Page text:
# *HeLp* geometry & algebra question

• Feb 11th 2008, 06:31 PM
Afterme
*HeLp* geometry & algebra question
Hey guys I need help on one last problem well, actually two.

1. A rectangular parcel of land is 70 feet longer then it is wide. Each diagonal between opposite corners is 130ft. What are the dimensions of the parcel?

I know the L = 70 + W but other then that, no idea how to even start on this problem.

2. For what values of x is the expression Sqroot of 6x-x^2 defined as a real number?

this one I'm just at a pure loss.

thanks once again (Hi)
• Feb 11th 2008, 07:14 PM
topher0805
1) You know that $\displaystyle L = W + 70$, and you know that from corner to corner the length is 130 feet. You need to use pythagorean theory to solve this one. The hypotenuse is 130, and the other sides are W, and W + 70.

This gives us:

$\displaystyle 130^2 = W^2 + (W + 70)^2$

Now we simply have to solve for W. First multiply out the last term:

$\displaystyle 130^2 = W^2 + (W^2 + 140W + 4,900)$

Note that $\displaystyle 130^2$ is equal to $\displaystyle 16,900$. Now, bring everything to one side:

$\displaystyle 2W^2 + 140W - 12,000 = 0$

Now just use the quadratic equation to find W. :)

2) The square root function is only defined for numbers greater than or equal to 0. Therefore:

$\displaystyle 6x - x^2 >= 0$

Now just solve the inequality for x:

$\displaystyle 6x >= x^2$

So:

$\displaystyle 6 >= x$

We now have that $\displaystyle x$ must be equal to or less than 6 for the function to be defined.
• Feb 11th 2008, 08:47 PM
Afterme
2) The square root function is only defined for numbers greater than or equal to 0. Therefore:

$\displaystyle 6x - x^2 >= 0$

Now just solve the inequality for x:

$\displaystyle 6x >= x^2$

So:

$\displaystyle 6 >= x$

did you divide out the X?

We now have that $\displaystyle x$ must be equal to or less than 6 for the function to be defined.[/QUOTE]

ok i'm having a hard time understanding how to get from this
$\displaystyle 6x >= x^2$ to this
$\displaystyle 6 >= x$

if you can elaborate it would help alot thanks.
did you divide out the X?
• Feb 11th 2008, 08:50 PM
topher0805
I just divided both sides by $\displaystyle x$.

Oh, and I forgot to mention that $\displaystyle x$ must also be greater than 0.
• Feb 11th 2008, 08:58 PM
Afterme
Quote:

Originally Posted by topher0805
I just divided both sides by $\displaystyle x$.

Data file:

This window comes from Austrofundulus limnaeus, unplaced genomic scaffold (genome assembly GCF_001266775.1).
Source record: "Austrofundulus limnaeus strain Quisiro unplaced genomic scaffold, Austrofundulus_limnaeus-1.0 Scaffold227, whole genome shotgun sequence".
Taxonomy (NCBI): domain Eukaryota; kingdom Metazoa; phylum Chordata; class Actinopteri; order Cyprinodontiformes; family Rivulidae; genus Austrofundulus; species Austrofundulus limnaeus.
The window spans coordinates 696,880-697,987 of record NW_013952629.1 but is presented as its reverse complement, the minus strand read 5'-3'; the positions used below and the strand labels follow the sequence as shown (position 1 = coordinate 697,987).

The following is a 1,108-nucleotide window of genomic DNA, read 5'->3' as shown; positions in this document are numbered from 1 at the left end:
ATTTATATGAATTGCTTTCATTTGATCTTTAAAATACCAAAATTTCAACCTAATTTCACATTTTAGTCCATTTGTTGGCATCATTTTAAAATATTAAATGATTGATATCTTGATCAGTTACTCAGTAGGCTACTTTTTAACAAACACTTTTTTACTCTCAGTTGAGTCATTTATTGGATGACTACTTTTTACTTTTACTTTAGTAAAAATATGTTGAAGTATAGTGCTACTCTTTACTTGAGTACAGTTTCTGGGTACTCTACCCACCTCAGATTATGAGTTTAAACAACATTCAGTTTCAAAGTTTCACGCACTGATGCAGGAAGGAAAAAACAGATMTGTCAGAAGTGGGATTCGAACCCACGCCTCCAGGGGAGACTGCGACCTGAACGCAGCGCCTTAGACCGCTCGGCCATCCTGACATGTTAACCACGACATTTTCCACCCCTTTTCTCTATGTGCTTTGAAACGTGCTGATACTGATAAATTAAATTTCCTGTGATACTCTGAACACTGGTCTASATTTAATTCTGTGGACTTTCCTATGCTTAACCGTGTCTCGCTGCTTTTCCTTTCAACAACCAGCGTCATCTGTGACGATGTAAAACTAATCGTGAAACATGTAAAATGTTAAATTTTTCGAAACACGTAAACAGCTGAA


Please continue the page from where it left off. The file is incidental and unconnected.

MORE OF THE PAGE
Oh, and I forgot to mention that $\displaystyle x$ must also be greater than 0.

can you explain that a little bit. the X being greater than 0

hey thanks for all the help seriously (Hi)
• Feb 11th 2008, 09:08 PM
topher0805
When you divide both sides by $\displaystyle x$, there are actually two options. Either $\displaystyle x$ is positive or $\displaystyle x$ is negative.

In an inequality, when you divide by a negative number, you must switch the sign. So, the two cases are:

$\displaystyle x \leq 6$ when $\displaystyle x$ is positive.

and:

$\displaystyle x \geq 6$ when $\displaystyle x$ is negative.

You then test both solutions by plugging in values both above and below 6. By doing this you will notice that values above 6 make the function undefined. Therefore, $\displaystyle x$ can not be negative, and your final answer is:

$\displaystyle 0 \leq x \leq 6$
• Feb 11th 2008, 09:15 PM
Afterme
Thanks for helping me so much. Hopefully I'll get the knack of this stuff soon enough, until then I'll be counting on your help thanks!! (Hi)(Talking)
• Feb 11th 2008, 09:19 PM
topher0805
No problem. I struggle with math myself so any help I can provide I always do. I know what it feels like to be frustrated with a problem for a long time.

Just a reminder that there is a thanks button in the bottom right of posts to thank helpful posters. Just for future reference. :)
• Feb 11th 2008, 09:42 PM
angel.white
Quote:

Originally Posted by Afterme
can you explain that a little bit. the X being greater than 0

You have $\displaystyle \sqrt{6x-x^2}$

Consider if the value of 6x-x^2 were negative, lets say x = 7, then we have
$\displaystyle \sqrt{6(7)-7^2} = \sqrt{42-49} = \sqrt{-7}$

Lets say the answer of $\displaystyle \sqrt{-7}$ is equal to some value a.
Then
$\displaystyle \sqrt{-7}=a$
$\displaystyle -7=a^2$

What value can a have? It must be equal to -7 when multiplied by itself. But if a is positive, then a^2 is positive. And if a is negative, then a^2 is still positive (a negative number times a negative number is a positive number). So there is no real number which can be equal to a negative number when it is squared. This means that if $\displaystyle \sqrt{6x-x^2}$ is a real number, then 6x-x^2 must not be negative, so it must be greater than or equal to zero.